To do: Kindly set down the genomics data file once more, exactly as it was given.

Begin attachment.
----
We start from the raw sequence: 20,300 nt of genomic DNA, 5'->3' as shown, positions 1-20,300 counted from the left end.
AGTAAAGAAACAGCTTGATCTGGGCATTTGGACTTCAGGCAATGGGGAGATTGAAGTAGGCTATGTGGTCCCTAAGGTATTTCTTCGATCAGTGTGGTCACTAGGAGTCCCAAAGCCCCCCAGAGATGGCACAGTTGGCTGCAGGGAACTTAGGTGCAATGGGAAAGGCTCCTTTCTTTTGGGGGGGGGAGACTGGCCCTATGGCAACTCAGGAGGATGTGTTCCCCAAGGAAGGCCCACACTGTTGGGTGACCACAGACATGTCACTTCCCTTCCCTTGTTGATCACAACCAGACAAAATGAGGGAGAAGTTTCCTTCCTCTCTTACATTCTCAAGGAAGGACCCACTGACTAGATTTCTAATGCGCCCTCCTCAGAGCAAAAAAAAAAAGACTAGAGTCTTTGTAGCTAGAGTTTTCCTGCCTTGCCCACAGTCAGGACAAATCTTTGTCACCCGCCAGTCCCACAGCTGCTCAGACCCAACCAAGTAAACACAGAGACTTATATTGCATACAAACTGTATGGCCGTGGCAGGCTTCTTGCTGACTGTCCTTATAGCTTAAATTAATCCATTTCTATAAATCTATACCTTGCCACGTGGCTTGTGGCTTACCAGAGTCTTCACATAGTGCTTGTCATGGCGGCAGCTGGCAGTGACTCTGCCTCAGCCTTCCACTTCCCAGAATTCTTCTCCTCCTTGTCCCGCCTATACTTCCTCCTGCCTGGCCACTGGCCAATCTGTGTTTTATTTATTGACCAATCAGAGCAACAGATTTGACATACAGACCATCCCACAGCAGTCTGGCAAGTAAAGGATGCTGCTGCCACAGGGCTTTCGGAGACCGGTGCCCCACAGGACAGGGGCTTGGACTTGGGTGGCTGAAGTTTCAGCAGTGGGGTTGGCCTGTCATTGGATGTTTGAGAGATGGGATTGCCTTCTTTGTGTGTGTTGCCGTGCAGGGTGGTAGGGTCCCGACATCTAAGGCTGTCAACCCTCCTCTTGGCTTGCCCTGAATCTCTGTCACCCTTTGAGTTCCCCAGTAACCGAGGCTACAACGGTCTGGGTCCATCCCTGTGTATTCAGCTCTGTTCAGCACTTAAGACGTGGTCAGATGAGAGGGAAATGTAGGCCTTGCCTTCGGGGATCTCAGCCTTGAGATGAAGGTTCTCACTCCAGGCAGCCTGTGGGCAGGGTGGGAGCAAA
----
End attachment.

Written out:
We start from the raw sequence: 20,300 nt of genomic DNA, 5'->3' as shown, positions 1-20,300 counted from the left end.
AGTAAAGAAACAGCTTGATCTGGGCATTTGGACTTCAGGCAATGGGGAGATTGAAGTAGGCTATGTGGTCCCTAAGGTATTTCTTCGATCAGTGTGGTCACTAGGAGTCCCAAAGCCCCCCAGAGATGGCACAGTTGGCTGCAGGGAACTTAGGTGCAATGGGAAAGGCTCCTTTCTTTTGGGGGGGGGAGACTGGCCCTATGGCAACTCAGGAGGATGTGTTCCCCAAGGAAGGCCCACACTGTTGGGTGACCACAGACATGTCACTTCCCTTCCCTTGTTGATCACAACCAGACAAAATGAGGGAGAAGTTTCCTTCCTCTCTTACATTCTCAAGGAAGGACCCACTGACTAGATTTCTAATGCGCCCTCCTCAGAGCAAAAAAAAAAAGACTAGAGTCTTTGTAGCTAGAGTTTTCCTGCCTTGCCCACAGTCAGGACAAATCTTTGTCACCCGCCAGTCCCACAGCTGCTCAGACCCAACCAAGTAAACACAGAGACTTATATTGCATACAAACTGTATGGCCGTGGCAGGCTTCTTGCTGACTGTCCTTATAGCTTAAATTAATCCATTTCTATAAATCTATACCTTGCCACGTGGCTTGTGGCTTACCAGAGTCTTCACATAGTGCTTGTCATGGCGGCAGCTGGCAGTGACTCTGCCTCAGCCTTCCACTTCCCAGAATTCTTCTCCTCCTTGTCCCGCCTATACTTCCTCCTGCCTGGCCACTGGCCAATCTGTGTTTTATTTATTGACCAATCAGAGCAACAGATTTGACATACAGACCATCCCACAGCAGTCTGGCAAGTAAAGGATGCTGCTGCCACAGGGCTTTCGGAGACCGGTGCCCCACAGGACAGGGGCTTGGACTTGGGTGGCTGAAGTTTCAGCAGTGGGGTTGGCCTGTCATTGGATGTTTGAGAGATGGGATTGCCTTCTTTGTGTGTGTTGCCGTGCAGGGTGGTAGGGTCCCGACATCTAAGGCTGTCAACCCTCCTCTTGGCTTGCCCTGAATCTCTGTCACCCTTTGAGTTCCCCAGTAACCGAGGCTACAACGGTCTGGGTCCATCCCTGTGTATTCAGCTCTGTTCAGCACTTAAGACGTGGTCAGATGAGAGGGAAATGTAGGCCTTGCCTTCGGGGATCTCAGCCTTGAGATGAAGGTTCTCACTCCAGGCAGCCTGTGGGCAGGGTGGGAGCAAA